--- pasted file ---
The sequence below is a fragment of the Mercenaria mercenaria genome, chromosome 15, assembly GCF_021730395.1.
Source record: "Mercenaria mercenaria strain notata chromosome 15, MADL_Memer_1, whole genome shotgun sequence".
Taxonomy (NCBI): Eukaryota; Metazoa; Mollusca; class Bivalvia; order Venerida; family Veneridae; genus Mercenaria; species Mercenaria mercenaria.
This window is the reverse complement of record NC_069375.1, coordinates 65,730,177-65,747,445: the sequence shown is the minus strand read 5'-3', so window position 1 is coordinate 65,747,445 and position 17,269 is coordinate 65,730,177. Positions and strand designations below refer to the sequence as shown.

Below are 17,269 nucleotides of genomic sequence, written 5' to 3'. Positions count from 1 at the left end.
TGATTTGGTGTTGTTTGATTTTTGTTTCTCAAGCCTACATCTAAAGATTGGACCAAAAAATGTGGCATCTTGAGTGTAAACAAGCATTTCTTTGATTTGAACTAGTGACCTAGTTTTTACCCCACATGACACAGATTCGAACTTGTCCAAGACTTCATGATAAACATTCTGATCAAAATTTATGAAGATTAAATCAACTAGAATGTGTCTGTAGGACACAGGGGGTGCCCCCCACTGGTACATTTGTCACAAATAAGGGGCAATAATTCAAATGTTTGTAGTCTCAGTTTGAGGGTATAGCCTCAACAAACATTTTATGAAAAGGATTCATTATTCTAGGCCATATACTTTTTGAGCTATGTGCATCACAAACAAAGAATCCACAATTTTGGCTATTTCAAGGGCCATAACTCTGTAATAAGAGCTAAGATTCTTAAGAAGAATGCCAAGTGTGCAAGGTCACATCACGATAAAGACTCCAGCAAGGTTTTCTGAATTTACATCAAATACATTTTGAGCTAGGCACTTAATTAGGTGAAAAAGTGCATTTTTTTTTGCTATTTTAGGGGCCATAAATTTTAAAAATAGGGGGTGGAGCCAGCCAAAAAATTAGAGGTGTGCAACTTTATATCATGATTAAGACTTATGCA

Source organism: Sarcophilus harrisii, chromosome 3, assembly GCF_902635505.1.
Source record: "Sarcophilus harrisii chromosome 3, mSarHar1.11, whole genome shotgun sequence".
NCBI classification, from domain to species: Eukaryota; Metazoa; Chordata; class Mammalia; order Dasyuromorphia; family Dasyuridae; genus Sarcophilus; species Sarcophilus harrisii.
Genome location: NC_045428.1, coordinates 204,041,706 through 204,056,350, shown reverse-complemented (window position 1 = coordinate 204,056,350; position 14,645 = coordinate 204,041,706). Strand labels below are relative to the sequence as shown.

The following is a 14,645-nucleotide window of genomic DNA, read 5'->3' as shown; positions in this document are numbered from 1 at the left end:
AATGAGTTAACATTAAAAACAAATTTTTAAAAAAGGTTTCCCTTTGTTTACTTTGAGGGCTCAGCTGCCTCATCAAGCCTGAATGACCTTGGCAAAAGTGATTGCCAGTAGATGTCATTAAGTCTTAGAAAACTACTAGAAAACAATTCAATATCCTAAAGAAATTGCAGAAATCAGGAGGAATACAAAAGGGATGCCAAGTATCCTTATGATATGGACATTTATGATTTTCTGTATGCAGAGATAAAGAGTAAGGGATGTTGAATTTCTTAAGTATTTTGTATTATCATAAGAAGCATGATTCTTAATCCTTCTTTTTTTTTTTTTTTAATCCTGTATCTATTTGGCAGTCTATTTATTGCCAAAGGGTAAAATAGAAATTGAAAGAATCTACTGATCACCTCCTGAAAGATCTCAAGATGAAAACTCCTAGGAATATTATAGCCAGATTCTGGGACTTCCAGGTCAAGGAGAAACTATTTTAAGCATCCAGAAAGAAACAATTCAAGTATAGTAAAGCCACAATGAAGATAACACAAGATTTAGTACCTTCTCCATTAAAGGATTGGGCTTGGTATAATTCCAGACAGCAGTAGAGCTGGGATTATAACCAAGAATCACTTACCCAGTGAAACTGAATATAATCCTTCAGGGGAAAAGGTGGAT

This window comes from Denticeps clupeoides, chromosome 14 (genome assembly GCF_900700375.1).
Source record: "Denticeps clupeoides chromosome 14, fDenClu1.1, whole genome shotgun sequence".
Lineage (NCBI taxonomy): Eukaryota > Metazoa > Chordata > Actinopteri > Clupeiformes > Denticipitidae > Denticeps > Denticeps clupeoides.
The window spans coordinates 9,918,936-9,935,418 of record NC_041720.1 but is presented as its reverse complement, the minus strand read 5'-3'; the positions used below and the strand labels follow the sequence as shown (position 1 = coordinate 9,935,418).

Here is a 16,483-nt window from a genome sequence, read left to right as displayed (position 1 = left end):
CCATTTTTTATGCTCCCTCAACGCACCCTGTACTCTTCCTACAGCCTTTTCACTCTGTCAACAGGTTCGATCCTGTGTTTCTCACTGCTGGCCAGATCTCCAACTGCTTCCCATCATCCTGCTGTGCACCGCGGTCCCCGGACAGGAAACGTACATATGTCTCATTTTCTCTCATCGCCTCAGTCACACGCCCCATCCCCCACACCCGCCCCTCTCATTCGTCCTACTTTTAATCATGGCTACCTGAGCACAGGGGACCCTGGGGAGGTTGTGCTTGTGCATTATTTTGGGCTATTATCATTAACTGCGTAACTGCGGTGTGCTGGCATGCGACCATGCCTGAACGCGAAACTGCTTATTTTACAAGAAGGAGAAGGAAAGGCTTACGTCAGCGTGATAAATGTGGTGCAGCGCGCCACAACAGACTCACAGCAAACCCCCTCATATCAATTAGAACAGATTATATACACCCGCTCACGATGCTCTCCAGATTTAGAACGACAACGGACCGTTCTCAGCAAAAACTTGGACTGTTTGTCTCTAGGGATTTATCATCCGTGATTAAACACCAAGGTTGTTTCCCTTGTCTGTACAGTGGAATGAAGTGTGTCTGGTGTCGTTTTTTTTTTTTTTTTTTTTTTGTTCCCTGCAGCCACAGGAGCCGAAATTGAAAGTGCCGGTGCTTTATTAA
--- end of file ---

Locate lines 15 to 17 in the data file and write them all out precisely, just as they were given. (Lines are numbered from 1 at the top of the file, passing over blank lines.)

Lineage (NCBI taxonomy): Eukaryota > Metazoa > Chordata > Actinopteri > Clupeiformes > Denticipitidae > Denticeps > Denticeps clupeoides.
The window spans coordinates 9,918,936-9,935,418 of record NC_041720.1 but is presented as its reverse complement, the minus strand read 5'-3'; the positions used below and the strand labels follow the sequence as shown (position 1 = coordinate 9,935,418).

Here is a 16,483-nt window from a genome sequence, read left to right as displayed (position 1 = left end):